I've just committed a bunch of new stuff to CVS:
1) "Edit this section". If you enable the user preference "Show links for
editing individual sections", you get little "edit" links under each
article section. These can be used to fetch just the text of that section,
and edit it. No more scrolling through 30 K articles to edit a typo. No
more wading through long discussion threads to add a short comment
(provided they are organized using headlines).
2) Automatic table of contents. If the option "Show table of contents for
articles with more than 3 headings" is enabled, a small TOC is added on
top of the page with navigation links to the individual sections. From
this it follows logically that we now have
3) Anchors for each article section (named after the section title, e.g.
"External links" becomes "External_links"). So you can link to these from
Tim Starling wrote:
>I've written some PHP code to convert date formats from those typed to a
>user preference. A demonstration is now available at:
>There's also some information at:
>Any comments would be appreciated. There's just a few minor things left to
>do: for example I want to have an option in LocalSettings.php to disable it.
I haven't seen your code, but if you haven't already done so I highly
recommend putting the guts of this into Language.php, so it doesn't
clutter up the common code, and so other languages that want such an
option can adapt it cleanly.
The user option should also override the sitewide setting in
Language::date() ($wgAmericanDates true or false -- incidentally,
although there were terrible flame wars a few months ago when it was
suggested to change the date format used to display timestamps from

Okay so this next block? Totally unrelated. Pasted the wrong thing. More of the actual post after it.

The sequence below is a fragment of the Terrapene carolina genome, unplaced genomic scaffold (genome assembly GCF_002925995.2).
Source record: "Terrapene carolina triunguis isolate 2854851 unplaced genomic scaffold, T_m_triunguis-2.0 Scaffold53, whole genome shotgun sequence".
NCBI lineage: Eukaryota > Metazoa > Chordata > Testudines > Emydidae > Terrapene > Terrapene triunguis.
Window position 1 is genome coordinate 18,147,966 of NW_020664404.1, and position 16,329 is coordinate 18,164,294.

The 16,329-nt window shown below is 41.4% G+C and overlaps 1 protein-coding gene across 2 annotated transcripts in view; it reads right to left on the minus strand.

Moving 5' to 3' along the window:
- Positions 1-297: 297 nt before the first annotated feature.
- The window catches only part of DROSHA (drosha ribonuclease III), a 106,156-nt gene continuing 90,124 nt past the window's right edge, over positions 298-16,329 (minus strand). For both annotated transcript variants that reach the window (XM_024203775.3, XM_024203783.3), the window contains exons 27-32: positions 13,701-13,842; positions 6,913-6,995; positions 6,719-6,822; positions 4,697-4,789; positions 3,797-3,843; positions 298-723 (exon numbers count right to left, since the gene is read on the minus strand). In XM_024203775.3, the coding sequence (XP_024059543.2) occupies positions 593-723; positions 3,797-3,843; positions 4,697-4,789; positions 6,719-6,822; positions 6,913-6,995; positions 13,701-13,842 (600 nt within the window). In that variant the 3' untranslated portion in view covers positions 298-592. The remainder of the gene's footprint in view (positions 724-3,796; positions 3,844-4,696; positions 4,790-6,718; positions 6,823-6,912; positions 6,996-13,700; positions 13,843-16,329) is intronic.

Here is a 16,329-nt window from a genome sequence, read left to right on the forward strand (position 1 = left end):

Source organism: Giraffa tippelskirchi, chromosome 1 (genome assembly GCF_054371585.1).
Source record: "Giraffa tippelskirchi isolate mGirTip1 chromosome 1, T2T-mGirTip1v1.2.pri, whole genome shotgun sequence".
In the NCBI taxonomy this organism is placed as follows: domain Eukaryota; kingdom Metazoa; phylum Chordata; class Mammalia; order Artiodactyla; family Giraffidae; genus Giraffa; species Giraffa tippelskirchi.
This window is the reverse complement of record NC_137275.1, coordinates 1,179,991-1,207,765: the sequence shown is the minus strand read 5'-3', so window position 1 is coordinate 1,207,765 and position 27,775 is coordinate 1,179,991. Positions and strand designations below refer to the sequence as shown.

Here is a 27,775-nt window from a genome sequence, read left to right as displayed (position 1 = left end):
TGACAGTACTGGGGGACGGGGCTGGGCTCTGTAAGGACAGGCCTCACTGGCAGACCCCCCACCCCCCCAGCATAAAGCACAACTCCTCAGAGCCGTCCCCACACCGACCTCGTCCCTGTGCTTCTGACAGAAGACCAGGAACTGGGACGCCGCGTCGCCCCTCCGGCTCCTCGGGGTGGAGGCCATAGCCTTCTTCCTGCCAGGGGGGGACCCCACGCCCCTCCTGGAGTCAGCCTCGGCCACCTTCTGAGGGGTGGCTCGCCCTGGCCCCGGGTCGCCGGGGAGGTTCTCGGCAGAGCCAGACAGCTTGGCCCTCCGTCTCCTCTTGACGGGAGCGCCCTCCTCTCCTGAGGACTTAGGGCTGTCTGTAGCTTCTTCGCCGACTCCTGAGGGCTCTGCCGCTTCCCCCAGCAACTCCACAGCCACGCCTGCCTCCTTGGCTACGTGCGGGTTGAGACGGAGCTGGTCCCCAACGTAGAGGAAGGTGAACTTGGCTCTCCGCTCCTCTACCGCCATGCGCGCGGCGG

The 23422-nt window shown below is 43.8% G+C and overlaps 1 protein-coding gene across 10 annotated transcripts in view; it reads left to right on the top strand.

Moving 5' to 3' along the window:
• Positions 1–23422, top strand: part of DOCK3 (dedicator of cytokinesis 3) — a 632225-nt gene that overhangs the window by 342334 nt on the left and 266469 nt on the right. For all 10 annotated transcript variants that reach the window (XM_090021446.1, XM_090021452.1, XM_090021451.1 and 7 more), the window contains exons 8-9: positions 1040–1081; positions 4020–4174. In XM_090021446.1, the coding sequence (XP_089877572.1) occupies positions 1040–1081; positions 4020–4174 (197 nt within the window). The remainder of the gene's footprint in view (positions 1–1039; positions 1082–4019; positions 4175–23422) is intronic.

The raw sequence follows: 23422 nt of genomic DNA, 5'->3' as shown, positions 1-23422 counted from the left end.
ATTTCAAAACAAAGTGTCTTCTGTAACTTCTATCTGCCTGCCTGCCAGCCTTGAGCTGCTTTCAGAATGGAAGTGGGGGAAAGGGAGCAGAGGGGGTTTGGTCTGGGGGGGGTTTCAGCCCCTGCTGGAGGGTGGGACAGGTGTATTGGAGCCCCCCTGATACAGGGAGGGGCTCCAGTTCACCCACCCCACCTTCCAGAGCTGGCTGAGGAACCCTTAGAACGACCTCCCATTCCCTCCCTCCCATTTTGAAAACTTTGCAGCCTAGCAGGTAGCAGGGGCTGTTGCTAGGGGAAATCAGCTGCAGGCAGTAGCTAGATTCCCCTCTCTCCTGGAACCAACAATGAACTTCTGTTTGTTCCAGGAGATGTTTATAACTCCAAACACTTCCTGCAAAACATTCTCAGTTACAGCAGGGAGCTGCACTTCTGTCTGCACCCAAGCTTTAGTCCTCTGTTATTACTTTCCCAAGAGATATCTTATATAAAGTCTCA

American to British order, I've not heard a peep since the default got
flipped during the server upgrade over a month ago.)
>Can I please have whatever access is necessary to enable me to install this
>on test.wikipedia.org, and ultimately on the live server?
I'll see about setting up a login for you. (Erik probably should get
-- brion vibber (brion @ pobox.com)
I just wondered whether ppl think it's a good idea to copy wiki.png to
the installation path when calling the update script ("php4
update.php"). IMHO it isn't. A working setup will likely have a
customized logo that it doesn't want overwritten. IMHO only code should
Alternatively we could just change the copyfile method so it doesn't
abort if a file can't be written.
Any comments, criticism, ideas, hints, objections? Else I'll just
comment the concerning line out.
For quite some time, we've been outputting HTML pages with a
half-doctype declaration, with no DTD specified:
<!DOCTYPE HTML PUBLIC "-//W3C//DTD HTML 4.01 Transitional//EN">
Browsers interpret such a doctype as not quite reliable, and render
pages in so-called "quirks" mode for backwards compatibility with the
parsing and rendering bugs of earlier versions. It's been occasionally
suggested that it's superior to include also a URL to the DTD, which
will put browsers into a stricter, standards-compliant mode:
<!DOCTYPE HTML PUBLIC "-//W3C//DTD HTML 4.01 Transitional//EN"
A couple days ago I slipped this in. All well and good in Mozilla, but
in Internet Explorer 6.0 (I haven't tried 5.x) this triggers a selection
bug, such that trying to select text with the mouse selects everything
from the beginning of the document to the point where you've got the
mouse, instead of the portion of text you're dragging over. Not very
Since, unfortunately, a lot of people use this dreadful program, and
this is a _really_ annoying browser bug, I've temporarily taken the DTD
reference back out, so we're back to quirks mode, where selection works.
-- brion vibber (brion @ pobox.com)
OK, preliminary version running at test.wikipedia.org.
I suggest starting at